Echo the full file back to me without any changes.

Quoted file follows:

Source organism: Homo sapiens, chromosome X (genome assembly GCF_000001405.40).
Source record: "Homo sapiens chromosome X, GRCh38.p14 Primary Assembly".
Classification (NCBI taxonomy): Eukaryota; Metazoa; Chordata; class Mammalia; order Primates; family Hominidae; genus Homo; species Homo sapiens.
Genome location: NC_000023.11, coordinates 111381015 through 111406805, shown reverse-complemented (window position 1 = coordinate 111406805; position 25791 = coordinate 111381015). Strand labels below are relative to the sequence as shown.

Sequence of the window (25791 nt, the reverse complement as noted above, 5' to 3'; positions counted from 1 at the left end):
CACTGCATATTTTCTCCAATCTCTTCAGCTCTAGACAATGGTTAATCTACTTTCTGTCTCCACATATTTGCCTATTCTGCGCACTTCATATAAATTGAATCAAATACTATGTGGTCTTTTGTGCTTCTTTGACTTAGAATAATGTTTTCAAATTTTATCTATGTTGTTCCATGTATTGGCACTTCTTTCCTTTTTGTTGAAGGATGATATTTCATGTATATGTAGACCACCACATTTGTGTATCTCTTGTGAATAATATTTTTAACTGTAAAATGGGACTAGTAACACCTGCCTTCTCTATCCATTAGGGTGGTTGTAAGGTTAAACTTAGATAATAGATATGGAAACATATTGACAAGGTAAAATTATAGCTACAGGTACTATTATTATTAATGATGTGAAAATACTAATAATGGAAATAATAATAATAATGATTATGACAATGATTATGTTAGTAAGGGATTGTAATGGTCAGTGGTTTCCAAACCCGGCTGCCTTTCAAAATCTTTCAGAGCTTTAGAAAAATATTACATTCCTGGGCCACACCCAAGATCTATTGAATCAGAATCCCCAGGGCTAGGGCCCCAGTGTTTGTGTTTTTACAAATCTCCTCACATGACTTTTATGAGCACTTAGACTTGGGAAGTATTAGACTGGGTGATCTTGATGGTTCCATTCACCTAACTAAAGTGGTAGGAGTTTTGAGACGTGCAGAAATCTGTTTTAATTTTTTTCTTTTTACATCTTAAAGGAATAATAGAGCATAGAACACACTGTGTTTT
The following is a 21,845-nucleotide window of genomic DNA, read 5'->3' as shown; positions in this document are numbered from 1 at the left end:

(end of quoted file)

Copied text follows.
Source organism: Homo sapiens, chromosome X (genome assembly GCF_000001405.40).
Source record: "Homo sapiens chromosome X, GRCh38.p14 Primary Assembly".
Classification (NCBI taxonomy): Eukaryota; Metazoa; Chordata; class Mammalia; order Primates; family Hominidae; genus Homo; species Homo sapiens.
Genome location: NC_000023.11, coordinates 111381015 through 111406805, shown reverse-complemented (window position 1 = coordinate 111406805; position 25791 = coordinate 111381015). Strand labels below are relative to the sequence as shown.

Sequence of the window (25791 nt, the reverse complement as noted above, 5' to 3'; positions counted from 1 at the left end):
CACTGCATATTTTCTCCAATCTCTTCAGCTCTAGACAATGGTTAATCTACTTTCTGTCTCCACATATTTGCCTATTCTGCGCACTTCATATAAATTGAATCAAATACTATGTGGTCTTTTGTGCTTCTTTGACTTAGAATAATGTTTTCAAATTTTATCTATGTTGTTCCATGTATTGGCACTTCTTTCCTTTTTGTTGAAGGATGATATTTCATGTATATGTAGACCACCACATTTGTGTATCTCTTGTGAATAATATTTTTAACTGTAAAATGGGACTAGTAACACCTGCCTTCTCTATCCATTAGGGTGGTTGTAAGGTTAAACTTAGATAATAGATATGGAAACATATTGACAAGGTAAAATTATAGCTACAGGTACTATTATTATTAATGATGTGAAAATACTAATAATGGAAATAATAATAATAATGATTATGACAATGATTATGTTAGTAAGGGATTGTAATGGTCAGTGGTTTCCAAACCCGGCTGCCTTTCAAAATCTTTCAGAGCTTTAGAAAAATATTACATTCCTGGGCCACACCCAAGATCTATTGAATCAGAATCCCCAGGGCTAGGGCCCCAGTGTTTGTGTTTTTACAAATCTCCTCACATGACTTTTATGAGCACTTAGACTTGGGAAGTATTAGACTGGGTGATCTTGATGGTTCCATTCACCTAACTAAAGTGGTAGGAGTTTTGAGACGTGCAGAAATCTGTTTTAATTTTTTTCTTTTTACATCTTAAAGGAATAATAGAGCATAGAACACACTGTGTTTT
The following is a 21,845-nucleotide window of genomic DNA, read 5'->3' as shown; positions in this document are numbered from 1 at the left end: